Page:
Never-smoker; Diagnosed 2/2007 at age 64 with NSCLC adenocarcinoma, Stage 3b. Carboplatin/taxol/avastin: 3/07 – 6/07; radiation 8/07 -9/07; Avastin 10/07 – 12/07; Nodules in prev.clear rt lung; repeated carbo/taxol/avastin 1/08 – 3/08; Tarceva 4/08 – 9/11; radiation to soft tissue mass between two ribs 10/11; Alimta 10/11 – 2/12; treatment break; return to Alimta 5/12 – 6/12. Taxotere 7/12 – 10/12; treatment break 11/12 – 1/13; scan showed progression 1/13; restarted taxotere with zometa 2/13

December 10, 2012 at 7:08 pm  #1251233    

ranger

Thank you all for your replys! I had a CT scan today and according to my first onc I am stable! Great news but since I had another onc say I wasn’t stable on my last CT I am actually going out for a third opinion on my CT scans. I really hope that I am stable but after posting this and seeing what people had to say I would really have to think about considering chemo. I tend to go back and forth on this issue and I see from peoples responses that it is not a clear cut answer.


Diagnosed with Stage IV lung cancer on August 27, 2011. Have EGFR 19 mutation. Started Tarceva October 1, 2011. First CT Scan showed dramatic reduction in size and numbers of nodules. Second Scan showed “stable”. Aug. 2012 scan still was “stable”. Decided to get a second opinion and that lung oncologist told me that I was not stable after looking at my CT scans. Wow what a shock that was when one oncologist, who is not a lung oncologist says you are stable when you are not! That is why on Nov. 6 I had a needle biopsy to retest my tissue for current mutations, etc.

December 10, 2012 at 8:22 pm  #1251237    
Dr West
Dr West

I would make a few points here.

1) People with an EGFR mutation tend to have cancers that are often more responsive to standard chemo as well.

2) There is a wide range in how individual patients tolerate chemotherapy. There is also an enormous range of regimens for cancer, so I am very wary of people categorically dismissing chemotherapy for being too toxic. I have had patients ask me if it’s OK to go to the gym to work out on the same day they get chemo.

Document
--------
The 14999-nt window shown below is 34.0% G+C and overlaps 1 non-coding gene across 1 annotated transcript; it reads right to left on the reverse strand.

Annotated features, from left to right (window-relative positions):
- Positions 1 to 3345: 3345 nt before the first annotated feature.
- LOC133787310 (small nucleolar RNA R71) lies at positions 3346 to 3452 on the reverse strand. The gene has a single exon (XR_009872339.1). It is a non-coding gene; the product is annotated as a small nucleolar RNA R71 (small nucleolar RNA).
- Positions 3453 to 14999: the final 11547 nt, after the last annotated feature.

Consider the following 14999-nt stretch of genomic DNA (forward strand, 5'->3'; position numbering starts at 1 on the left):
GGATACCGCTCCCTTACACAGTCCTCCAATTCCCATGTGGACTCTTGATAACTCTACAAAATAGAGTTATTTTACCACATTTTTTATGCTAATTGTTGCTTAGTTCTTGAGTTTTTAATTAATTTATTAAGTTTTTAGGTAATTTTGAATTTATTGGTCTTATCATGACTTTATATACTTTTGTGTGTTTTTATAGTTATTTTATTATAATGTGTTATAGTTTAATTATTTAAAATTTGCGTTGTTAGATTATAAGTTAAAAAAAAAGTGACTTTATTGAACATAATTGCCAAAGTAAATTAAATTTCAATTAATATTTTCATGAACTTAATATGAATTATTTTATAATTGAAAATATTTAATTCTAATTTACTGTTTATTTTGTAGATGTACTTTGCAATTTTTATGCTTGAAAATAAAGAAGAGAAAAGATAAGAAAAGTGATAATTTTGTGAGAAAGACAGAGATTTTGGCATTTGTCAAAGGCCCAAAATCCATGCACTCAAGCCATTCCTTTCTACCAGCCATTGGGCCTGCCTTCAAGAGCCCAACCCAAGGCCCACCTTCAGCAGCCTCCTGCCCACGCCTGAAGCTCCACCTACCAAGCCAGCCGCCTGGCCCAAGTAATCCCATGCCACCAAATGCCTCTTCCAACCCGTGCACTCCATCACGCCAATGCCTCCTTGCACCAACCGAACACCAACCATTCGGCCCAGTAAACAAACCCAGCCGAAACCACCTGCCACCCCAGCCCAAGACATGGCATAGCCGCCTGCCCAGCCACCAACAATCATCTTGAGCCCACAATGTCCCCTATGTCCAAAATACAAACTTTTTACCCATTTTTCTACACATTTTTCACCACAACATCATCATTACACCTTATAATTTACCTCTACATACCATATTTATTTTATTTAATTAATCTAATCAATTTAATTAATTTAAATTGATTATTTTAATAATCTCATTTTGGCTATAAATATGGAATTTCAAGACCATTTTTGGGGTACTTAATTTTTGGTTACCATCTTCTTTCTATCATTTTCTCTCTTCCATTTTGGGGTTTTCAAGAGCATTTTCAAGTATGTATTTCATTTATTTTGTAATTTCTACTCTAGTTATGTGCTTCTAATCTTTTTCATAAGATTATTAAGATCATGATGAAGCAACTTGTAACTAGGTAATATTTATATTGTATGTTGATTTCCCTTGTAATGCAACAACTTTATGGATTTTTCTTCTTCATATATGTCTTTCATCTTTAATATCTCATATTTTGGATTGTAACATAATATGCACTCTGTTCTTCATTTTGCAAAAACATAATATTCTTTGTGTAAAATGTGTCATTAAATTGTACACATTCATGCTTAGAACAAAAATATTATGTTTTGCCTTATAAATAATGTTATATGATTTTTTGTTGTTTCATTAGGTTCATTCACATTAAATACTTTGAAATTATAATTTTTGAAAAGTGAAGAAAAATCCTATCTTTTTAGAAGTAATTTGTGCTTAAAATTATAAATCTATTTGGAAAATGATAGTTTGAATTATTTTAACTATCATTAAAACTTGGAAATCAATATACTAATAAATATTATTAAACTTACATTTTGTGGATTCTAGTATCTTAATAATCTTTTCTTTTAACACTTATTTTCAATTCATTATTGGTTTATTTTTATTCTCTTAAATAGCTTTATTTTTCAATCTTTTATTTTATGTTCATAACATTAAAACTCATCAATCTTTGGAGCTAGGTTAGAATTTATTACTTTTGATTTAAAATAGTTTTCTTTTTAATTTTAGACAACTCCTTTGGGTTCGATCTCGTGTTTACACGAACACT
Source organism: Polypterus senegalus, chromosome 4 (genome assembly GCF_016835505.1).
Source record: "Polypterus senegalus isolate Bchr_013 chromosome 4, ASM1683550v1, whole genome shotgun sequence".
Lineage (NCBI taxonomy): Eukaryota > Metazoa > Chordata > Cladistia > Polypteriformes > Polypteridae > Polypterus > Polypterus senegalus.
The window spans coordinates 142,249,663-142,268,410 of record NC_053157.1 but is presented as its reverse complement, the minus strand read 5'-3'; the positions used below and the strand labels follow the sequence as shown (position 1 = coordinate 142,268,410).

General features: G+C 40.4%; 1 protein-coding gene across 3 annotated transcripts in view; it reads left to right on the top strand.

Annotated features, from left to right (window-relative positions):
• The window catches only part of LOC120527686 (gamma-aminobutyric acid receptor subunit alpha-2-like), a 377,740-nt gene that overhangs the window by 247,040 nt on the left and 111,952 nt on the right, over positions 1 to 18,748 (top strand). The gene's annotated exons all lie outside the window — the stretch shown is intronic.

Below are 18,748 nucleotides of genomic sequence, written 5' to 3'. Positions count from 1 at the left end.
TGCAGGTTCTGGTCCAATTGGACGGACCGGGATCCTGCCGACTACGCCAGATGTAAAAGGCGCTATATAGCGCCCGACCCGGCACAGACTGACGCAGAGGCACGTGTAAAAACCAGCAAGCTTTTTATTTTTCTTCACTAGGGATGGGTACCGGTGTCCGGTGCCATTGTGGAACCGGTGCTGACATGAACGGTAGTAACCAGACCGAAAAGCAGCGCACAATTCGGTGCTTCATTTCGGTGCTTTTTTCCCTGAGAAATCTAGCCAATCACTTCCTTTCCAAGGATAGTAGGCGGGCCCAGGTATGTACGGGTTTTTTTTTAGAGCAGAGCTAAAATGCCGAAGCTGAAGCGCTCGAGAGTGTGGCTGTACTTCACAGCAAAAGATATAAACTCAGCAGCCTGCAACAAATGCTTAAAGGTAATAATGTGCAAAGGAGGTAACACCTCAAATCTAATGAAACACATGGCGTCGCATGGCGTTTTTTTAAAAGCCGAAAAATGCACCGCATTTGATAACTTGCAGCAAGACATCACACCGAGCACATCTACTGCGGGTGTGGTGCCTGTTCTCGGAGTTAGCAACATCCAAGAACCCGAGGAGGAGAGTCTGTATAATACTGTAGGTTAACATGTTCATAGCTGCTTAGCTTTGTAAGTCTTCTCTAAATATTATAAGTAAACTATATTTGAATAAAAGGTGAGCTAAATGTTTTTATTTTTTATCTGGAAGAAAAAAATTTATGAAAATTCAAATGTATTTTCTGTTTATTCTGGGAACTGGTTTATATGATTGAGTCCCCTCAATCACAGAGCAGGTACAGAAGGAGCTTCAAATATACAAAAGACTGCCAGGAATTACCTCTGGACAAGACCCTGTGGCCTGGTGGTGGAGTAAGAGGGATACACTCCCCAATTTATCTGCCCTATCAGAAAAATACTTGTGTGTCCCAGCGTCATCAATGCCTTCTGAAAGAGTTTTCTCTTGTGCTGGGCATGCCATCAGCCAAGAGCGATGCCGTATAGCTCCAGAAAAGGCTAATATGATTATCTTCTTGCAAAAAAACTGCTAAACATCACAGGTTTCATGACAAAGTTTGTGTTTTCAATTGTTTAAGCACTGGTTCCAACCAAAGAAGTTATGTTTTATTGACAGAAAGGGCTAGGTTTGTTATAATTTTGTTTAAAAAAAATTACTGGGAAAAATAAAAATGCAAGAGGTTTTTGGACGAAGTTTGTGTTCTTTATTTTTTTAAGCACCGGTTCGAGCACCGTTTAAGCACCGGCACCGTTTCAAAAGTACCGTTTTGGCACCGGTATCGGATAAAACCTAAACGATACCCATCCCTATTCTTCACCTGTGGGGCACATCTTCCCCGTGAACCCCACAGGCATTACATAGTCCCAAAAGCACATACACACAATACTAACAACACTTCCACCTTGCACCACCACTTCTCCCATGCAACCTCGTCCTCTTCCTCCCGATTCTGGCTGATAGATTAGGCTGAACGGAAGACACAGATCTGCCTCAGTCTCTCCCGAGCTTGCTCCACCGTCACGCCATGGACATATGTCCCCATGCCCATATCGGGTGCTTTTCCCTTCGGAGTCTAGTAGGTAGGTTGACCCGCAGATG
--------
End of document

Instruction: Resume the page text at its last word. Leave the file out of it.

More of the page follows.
3) Chemo is not a cell phone contract. You can stop after one cycle, even one day’s treatment, if you find it unacceptable, and it’s routine to make adjustments in dose, schedule, and perhaps fine tune the treatments involved. You can dip your toe in the water without committing to years of chemotherapy.

It’s a complex issue, but I would say that for many patients, the anticipated benefits definitely exceed the risks. And when you can always make changes or stop if it’s not acceptable, I see there being far more to gain than to lose by at least trying chemo. In many, many cases, it’s easier than people expect. In those for whom it isn’t, I think there’s a value in having tried and knowing that it’s not right for them, rather than dismissing the concept alone.

-Dr. West
(a medical oncologist who gives chemo for a living, so I certainly have an acknowledged bias)

December 10, 2012 at 8:48 pm  #1251239    

ranger

Thank you Dr. West for your comments. You have made a lot of very good points and if I need to do chemo I may test the waters based on what you said.


Diagnosed with Stage IV lung cancer on August 27, 2011. Have EGFR 19 mutation. Started Tarceva October 1, 2011. First CT Scan showed dramatic reduction in size and numbers of nodules. Second Scan showed “stable”. Aug. 2012 scan still was “stable”. Decided to get a second opinion and that lung oncologist told me that I was not stable after looking at my CT scans. Wow what a shock that was when one oncologist, who is not a lung oncologist says you are stable when you are not! That is why on Nov. 6 I had a needle biopsy to retest my tissue for current mutations, etc.